Students who had opted to take a year out between school and university were accused of being worried about nothing. This was followed by frenzied activity and some back-tracking by the DfEE. Even the criteria which determined which gap-year students were to be exempted from paying fees were subsequently changed because they were in practice unworkable.

Students can be forgiven for feeling let down by these proposals because of the indecent haste with which they were proposed as a supposed response to Dearing. Frankly, they could not have been a considered response to Dearing, first, because there was deliberate leaking of the proposals to the press the weekend before the Dearing Report was produced and, secondly, because there could hardly have been time to read the report, let alone consider its recommendations and findings between the publication of the report and the issuing of the Government's response.

Students will have noted, as indeed many of us did, the words of the Prime Minister on 14th April, only two weeks before the General Election last year, when he declared that the introduction of tuition fees paid for by students were not planned, as indeed did the right honourable Robin Cook who, on 24th April, just one week before the General Election, speaking to students, confirmed that view. Further, in an extraordinary display of ignorance, the Prime Minister on 25th February--only last Wednesday--when speaking to Parliament about student finance said that the Labour Party had accepted the Dearing recommendations. In fact, he said that they had promised that they would specifically abide by the outcome of the Dearing Committee Report, even accusing the Conservatives of not doing so. To put the record straight, we did support the Dearing recommendations; the government of the day did not.

As the noble Baroness knows, the Dearing Committee looked very carefully at the proposition that maintenance grants should be phased out from the 50-50 grants and loans to 100 per cent. loans. After much deliberation, they concluded--and I quote from paragraph 108 of the Dearing Report:

    "We would be particularly reluctant to see any reduction in public subsidies being concentrated on students from the poorest families and even more reluctant to see the funding released by this, and more, being used to increase the subsidies for others".

When students are contemplating going to university they do not make the distinction, despite what people say, between tuition fees and maintenance grants. They want to know how much money it is going to cost them. In order to take up a place they will each require approximately £4,000 per year for maintenance plus, for 66 per cent. of them, anyway, some or all of £1,000 for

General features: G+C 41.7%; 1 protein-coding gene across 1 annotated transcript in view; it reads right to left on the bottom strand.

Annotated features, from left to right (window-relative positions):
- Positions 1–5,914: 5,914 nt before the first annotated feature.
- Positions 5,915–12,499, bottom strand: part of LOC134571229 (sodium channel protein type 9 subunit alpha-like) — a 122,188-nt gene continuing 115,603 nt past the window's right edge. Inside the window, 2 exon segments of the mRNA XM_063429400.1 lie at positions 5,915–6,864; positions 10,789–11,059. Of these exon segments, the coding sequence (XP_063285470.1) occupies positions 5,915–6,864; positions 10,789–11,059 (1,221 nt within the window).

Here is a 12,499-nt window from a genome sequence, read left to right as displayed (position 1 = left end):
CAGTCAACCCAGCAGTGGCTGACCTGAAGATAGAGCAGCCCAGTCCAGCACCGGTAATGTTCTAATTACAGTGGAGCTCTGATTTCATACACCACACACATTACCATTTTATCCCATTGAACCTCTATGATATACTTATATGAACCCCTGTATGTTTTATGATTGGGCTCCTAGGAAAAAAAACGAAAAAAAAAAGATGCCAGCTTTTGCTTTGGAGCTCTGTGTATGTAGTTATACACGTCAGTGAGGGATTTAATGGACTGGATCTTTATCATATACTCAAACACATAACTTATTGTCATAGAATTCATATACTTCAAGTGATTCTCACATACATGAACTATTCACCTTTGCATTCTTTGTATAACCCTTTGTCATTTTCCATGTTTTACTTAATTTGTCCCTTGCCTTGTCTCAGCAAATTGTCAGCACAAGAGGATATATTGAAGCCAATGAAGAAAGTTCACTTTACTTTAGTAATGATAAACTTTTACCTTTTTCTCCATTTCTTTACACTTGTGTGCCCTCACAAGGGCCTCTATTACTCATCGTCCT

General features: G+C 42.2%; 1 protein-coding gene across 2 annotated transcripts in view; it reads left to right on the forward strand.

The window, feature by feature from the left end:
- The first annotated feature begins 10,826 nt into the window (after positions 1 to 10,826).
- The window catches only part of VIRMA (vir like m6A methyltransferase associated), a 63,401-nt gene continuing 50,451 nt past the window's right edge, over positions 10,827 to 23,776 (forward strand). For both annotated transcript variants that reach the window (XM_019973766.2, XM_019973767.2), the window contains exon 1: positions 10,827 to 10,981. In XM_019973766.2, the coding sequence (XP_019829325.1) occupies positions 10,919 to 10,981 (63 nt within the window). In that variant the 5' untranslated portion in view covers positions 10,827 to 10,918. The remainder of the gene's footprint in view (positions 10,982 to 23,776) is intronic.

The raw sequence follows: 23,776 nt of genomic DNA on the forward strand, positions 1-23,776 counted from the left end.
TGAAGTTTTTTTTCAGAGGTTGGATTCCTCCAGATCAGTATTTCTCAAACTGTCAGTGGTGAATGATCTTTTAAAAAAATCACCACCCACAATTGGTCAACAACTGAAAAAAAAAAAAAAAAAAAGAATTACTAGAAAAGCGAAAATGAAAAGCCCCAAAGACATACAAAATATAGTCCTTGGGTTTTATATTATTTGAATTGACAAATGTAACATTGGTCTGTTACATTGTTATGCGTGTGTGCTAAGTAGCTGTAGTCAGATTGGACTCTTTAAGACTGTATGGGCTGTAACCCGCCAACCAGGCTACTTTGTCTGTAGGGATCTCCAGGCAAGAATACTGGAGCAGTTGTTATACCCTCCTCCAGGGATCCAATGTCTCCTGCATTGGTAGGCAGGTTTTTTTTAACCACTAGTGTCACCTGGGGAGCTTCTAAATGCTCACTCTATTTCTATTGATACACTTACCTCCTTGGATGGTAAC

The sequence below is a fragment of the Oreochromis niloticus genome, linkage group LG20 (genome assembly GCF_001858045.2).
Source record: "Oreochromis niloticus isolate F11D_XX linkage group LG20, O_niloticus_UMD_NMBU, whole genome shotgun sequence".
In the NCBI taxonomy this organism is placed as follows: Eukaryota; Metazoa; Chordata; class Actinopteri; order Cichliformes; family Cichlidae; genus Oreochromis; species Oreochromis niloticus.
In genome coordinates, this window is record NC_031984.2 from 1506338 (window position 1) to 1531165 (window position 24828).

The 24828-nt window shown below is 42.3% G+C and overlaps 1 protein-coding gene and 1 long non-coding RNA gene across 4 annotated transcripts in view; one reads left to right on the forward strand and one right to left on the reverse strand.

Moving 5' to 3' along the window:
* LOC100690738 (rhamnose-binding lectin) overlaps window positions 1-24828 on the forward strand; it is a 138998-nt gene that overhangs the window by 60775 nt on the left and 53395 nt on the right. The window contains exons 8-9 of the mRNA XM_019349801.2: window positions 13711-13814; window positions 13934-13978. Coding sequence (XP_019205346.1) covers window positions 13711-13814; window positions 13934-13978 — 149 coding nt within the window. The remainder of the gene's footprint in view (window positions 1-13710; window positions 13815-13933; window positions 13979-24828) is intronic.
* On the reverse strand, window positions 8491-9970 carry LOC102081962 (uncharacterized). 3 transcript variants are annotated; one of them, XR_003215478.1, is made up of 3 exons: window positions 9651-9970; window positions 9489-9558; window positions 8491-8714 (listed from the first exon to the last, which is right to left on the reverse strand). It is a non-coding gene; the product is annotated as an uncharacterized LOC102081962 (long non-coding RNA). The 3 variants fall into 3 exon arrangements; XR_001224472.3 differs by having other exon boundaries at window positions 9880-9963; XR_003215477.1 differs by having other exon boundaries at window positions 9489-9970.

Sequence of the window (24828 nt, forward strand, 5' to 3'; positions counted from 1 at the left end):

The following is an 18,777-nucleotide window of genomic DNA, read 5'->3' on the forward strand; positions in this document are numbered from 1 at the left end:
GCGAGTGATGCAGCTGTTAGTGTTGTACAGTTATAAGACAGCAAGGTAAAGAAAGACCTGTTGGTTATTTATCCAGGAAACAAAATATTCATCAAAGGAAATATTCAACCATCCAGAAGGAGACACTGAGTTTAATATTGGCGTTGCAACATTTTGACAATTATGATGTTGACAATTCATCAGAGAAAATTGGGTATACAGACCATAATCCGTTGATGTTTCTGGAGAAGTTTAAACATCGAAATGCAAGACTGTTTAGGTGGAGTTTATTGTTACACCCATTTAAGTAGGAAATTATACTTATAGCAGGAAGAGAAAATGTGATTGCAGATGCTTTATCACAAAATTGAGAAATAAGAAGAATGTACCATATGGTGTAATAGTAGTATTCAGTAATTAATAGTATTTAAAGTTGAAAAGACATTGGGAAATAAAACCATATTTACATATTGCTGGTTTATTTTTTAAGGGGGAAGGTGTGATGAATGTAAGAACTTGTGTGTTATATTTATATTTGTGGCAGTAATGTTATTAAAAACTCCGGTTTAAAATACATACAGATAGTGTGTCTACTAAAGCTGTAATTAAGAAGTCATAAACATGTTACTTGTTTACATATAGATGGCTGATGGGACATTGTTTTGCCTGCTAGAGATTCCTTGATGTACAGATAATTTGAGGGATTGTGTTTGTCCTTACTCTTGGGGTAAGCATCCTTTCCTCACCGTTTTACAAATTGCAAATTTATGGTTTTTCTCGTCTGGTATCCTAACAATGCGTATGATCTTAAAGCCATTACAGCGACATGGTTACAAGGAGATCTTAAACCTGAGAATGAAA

2 Mar 1998 : Column 999

tuition fees to be paid up front. For the students from the lowest income families, this will mean that they will have to borrow more than their fellow students who come from higher income families and repay the loan regardless of parental income. It is indefensible that a proposal leaves a student from a lower income family worse off, with a greater burden of debt, than a student from a higher income family. If ever there was a desire to introduce a disincentive for people from lower income backgrounds, especially from families with no tradition of entering university, the Government could not have done better.

We know already that there has been an overall decline in applications for places. The decline is very much more marked in two categories: students in the age bracket 21-24 and students over the age of 24. I would suggest it is the sudden quantum leap in the overall level of borrowing--that is, tuition fees plus maintenance grants--which will act as a deterrent for the students. Maintenance for the lowest income families is by far the greatest part of such borrowing.

My amendment would mean a level playing field for students leaving university, whatever their family background and whatever their future earnings. It has to be the irony of all time that a Labour Government is penalising more heavily lower income families, and I predict that there will be much disquiet in another place on this issue. I beg to move.

6 p.m.

The Earl of Longford: My Lords, I have not troubled the House up till now on this subject, but I should like to say a few words about the abolition of free tuition. If this is the wrong moment, I must be told; but I was informed that it was the best time to say what I want to say, which will not take more than a minute.

I do not like the abolition of free tuition. I have as much vested interest in retaining it, I suppose, as anybody here. I am one of many people who have been university teachers, but I cannot think of many other noble Lords who have had 20 children and grandchildren who have benefited from free tuition. I now have eight children and 12 further great-grandchildren to come. I therefore have a very big vested interest in maintaining tuition fees.

However, if there is only a limited amount of money available for education then the interests of people like myself and many others here must be subordinated to those of the poorer classes--I put it as crudely as that. I do not like it. I would much rather more money was spent on education, and I hope one day it will be. But if money is limited, for whatever reason, I am afraid that, with much reluctance, I must support the proposal.

Next Section Back to Table of Contents Lords Hansard Home Page